Judge Brett Kavanaugh's Troubling Record On Abortion Rights

Photo: Bill Clark/Getty Images.
If confirmed to the Supreme Court, Judge Brett Kavanaugh could have the power to reshape reproductive rights in the United States. And based on his role in a major case last fall – the only decision on his record about abortion rights – Judge Kavanaugh appears all too willing to disregard both women’s health and Supreme Court precedent in order to empower the Trump administration to prevent young women from controlling their own bodies.
The case began when a 17-year-old young woman (identified as “Jane Doe” in court) was detained in a federal shelter after entering the United States alone across the southern border. While in federal custody, she learned that she was pregnant and informed shelter staff that she wanted an abortion.
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But the Office of Refugee Resettlement (the same agency responsible for recent family separations at the border) had other ideas. Even though Jane completed all legal requirements for minors to obtain an abortion, ORR refused to allow her to receive medical treatment. Jane was only able to get an abortion after a full federal appeals court issued a court order.
That order overturned an initial decision from a three-judge panel which included Kavanaugh, who sided with the government in their efforts to prevent Jane from getting an abortion. Kavanaugh voted to block Jane’s abortion for at least 11 more days while the government tried to place her with a sponsor, even though she was already 15 weeks pregnant.
In doing so, Judge Kavanaugh neglected the consequences that further delay could have on Jane’s health. While later abortions remain extremely safe, the possibility of complications from the procedure increase with each passing day. Judge Kavanaugh also neglected the well-documented mental, physical and socioeconomic harm caused to women by forcing them to carry an unwanted pregnancy to term.
When the full D.C. Circuit Court of Appeals reversed Judge Kavanaugh’s decision days later, he wrote separately to express his disagreement — and disregarded Supreme Court precedent in the process. The Court’s 1992 decision in Planned Parenthood v. Casey held that the government may not impose an “undue burden” on a woman’s right to access abortion care. And just two years ago in Whole Woman’s Health v. Hellerstedt, the Supreme Court recognized that government-inflicted waiting times for women seeking an abortion can contribute to an undue burden. Judge Kavanaugh failed to cite Whole Woman’s Health as binding precedent, and only recognized Roe v. Wade and Casey as “precedents we must follow.”
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While he professed to follow Casey, Kavanaugh’s opinion in fact would have hollowed it out. Here are some of the government actions directed against a young woman alone in the United States that didn’t rise to the level of an undue burden for Judge Kavanaugh: The government forced Jane to cancel multiple doctors’ appointments. Staff at her shelter forced Jane to attend “counseling” with a religiously-affiliated, anti-abortion fake health center. Overriding Jane’s wishes, staff members contacted her mother and informed her of Jane’s pregnancy. These are all heavy-handed tactics to steamroll the will of a young woman.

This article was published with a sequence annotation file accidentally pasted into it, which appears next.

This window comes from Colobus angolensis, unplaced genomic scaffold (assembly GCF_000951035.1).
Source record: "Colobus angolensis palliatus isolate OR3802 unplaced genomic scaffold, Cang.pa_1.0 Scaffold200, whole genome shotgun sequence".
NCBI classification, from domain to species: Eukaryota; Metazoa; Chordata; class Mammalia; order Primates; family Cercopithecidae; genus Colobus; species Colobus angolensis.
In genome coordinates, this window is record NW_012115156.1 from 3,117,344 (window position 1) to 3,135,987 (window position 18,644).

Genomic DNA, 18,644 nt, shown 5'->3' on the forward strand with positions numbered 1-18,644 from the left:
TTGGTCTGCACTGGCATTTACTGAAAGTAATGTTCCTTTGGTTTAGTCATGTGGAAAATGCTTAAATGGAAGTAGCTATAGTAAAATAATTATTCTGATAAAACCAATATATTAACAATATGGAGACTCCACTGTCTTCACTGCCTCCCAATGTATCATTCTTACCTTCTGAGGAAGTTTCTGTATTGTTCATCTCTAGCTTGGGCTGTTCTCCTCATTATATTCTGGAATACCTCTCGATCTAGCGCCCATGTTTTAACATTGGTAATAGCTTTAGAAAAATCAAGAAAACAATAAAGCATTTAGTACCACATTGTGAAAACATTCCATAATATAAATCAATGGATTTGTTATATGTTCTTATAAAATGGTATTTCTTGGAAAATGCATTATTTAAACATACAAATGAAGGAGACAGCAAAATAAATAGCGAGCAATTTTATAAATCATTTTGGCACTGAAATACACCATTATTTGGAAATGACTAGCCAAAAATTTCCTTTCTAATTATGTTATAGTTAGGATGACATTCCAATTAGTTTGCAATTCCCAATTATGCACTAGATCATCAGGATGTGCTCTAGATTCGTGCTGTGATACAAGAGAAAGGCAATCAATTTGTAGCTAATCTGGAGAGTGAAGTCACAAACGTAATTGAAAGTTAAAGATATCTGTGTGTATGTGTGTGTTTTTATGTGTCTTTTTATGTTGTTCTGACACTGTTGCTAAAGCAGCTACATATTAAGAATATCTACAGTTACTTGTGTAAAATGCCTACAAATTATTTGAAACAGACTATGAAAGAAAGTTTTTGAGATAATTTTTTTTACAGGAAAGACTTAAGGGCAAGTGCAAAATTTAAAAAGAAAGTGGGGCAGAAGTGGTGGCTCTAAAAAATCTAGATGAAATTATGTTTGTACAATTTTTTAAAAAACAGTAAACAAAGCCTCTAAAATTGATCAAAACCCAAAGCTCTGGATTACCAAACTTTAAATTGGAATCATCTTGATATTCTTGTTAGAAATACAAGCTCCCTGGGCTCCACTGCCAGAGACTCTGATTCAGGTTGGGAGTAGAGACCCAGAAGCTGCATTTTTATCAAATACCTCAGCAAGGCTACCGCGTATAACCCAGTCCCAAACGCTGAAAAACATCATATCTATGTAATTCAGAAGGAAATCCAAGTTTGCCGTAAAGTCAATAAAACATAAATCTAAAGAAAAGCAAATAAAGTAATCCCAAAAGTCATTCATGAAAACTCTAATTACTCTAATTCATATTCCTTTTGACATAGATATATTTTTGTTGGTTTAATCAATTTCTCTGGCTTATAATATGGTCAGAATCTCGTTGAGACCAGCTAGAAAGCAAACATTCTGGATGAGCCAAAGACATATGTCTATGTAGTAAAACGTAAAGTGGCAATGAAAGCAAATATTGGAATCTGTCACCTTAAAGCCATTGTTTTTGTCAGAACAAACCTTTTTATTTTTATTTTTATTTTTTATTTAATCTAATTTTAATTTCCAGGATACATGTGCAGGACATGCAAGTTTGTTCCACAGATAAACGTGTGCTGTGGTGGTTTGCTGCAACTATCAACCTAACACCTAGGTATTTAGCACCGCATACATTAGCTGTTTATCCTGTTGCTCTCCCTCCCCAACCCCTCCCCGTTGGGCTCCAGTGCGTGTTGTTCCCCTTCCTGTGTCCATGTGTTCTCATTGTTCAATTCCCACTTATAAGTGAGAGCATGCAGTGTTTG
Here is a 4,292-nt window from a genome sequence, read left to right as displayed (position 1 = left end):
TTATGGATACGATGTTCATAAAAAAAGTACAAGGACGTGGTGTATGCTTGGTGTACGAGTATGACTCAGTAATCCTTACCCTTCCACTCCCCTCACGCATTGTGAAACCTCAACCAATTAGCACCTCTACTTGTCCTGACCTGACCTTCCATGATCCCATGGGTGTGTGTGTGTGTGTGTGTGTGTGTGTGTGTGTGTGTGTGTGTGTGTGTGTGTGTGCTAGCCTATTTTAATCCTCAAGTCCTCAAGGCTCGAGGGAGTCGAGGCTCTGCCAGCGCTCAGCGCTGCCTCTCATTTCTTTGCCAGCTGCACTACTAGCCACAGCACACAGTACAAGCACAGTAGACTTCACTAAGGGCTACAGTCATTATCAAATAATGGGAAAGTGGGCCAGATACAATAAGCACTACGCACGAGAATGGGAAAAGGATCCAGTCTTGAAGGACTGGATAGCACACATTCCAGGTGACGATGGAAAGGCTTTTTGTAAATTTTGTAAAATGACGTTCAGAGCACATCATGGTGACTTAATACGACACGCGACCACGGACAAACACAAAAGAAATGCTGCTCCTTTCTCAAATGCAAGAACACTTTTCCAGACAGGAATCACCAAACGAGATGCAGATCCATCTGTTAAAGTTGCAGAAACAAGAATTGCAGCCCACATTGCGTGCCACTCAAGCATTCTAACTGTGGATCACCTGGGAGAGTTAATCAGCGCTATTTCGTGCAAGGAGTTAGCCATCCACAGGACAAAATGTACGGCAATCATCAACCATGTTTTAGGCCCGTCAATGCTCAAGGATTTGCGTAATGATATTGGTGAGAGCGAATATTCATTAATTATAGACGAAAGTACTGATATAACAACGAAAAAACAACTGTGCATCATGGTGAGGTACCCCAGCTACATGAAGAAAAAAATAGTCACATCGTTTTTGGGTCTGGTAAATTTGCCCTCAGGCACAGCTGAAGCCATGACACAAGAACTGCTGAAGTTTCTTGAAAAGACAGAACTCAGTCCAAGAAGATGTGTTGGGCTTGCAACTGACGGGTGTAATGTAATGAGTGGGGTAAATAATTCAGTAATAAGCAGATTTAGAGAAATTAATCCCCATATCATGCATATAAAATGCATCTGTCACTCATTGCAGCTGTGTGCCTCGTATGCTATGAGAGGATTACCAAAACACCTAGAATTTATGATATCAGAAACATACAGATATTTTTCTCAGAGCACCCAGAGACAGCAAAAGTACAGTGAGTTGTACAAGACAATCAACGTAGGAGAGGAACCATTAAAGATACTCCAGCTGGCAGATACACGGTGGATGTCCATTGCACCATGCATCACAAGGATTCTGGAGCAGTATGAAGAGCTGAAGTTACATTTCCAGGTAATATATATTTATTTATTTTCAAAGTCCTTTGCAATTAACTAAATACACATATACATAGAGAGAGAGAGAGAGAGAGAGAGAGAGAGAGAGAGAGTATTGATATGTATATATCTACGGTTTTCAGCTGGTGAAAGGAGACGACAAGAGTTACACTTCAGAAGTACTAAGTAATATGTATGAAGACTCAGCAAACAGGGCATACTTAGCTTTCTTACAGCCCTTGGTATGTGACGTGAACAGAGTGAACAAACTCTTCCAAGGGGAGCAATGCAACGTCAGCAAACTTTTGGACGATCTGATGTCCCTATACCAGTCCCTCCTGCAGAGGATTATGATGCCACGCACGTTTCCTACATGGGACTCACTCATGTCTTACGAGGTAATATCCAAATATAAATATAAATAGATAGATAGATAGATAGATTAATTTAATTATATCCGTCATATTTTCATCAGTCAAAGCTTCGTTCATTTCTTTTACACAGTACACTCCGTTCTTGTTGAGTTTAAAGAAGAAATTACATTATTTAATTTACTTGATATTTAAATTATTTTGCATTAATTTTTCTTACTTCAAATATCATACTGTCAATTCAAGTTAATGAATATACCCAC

Even though the government was effectively holding Jane hostage, Judge Kavanaugh didn’t think she had suffered an undue burden. In reality, what the government put Jane through was not just an undue burden, but an absolute burden on her ability to make her own choices about her pregnancy. As D.C. Circuit Judge Patricia Millet wrote in her opinion in favor of Jane, “The flat barrier that the government has interposed to her knowing and informed decision to end the pregnancy defies controlling Supreme Court precedent.”
The rest of Judge Kavanaugh’s opinion raised even more worry about where he stands on reproductive rights. He repeatedly and pejoratively referred to abortion without a government veto as “abortion on demand.” Without a veto, he reasoned, the government would be “facilitating abortion.” However, the government wasn’t being asked to “facilitate” anything because Jane (with the help of a court-appointed guardian) had already arranged her own medical appointments, transportation, and payment. Kavanaugh also ignored a core Supreme Court holding from Casey that government abortion restrictions must “inform the woman's free choice, not hinder it.”
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Judge Kavanaugh’s thinking in Jane’s case is not new. He had previously praised the dissenting opinion in Roe. And promptly after Kavanaugh dissented in Jane Doe’s case, he made it to the president’s short list to fill a Supreme Court vacancy—a list of judges who, Trump promised, will overturn Roe“automatically.”
In Jane’s case, Judge Kavanaugh hollowed out Supreme Court precedent to the point of absurdity, arguing that government officials barring the doors so a pregnant teenager cannot access abortion care is somehow not an undue burden on her bodily autonomy. He was willing to do that as a lower-court judge bound to follow Supreme Court precedent. Those who care about reproductive rights and personal liberty should shudder at how far he might be willing to go if the United States Senate gives him the power to change that precedent.
Joel Dodge is a staff attorney for judicial strategy at the Center for Reproductive Rights, working on innovative legal strategies to advance the current reproductive rights framework. Before joining the Center, he was an associate at Stroock & Stroock & Lavan LLP, where he worked on a wide range of civil litigation and pro bono matters.
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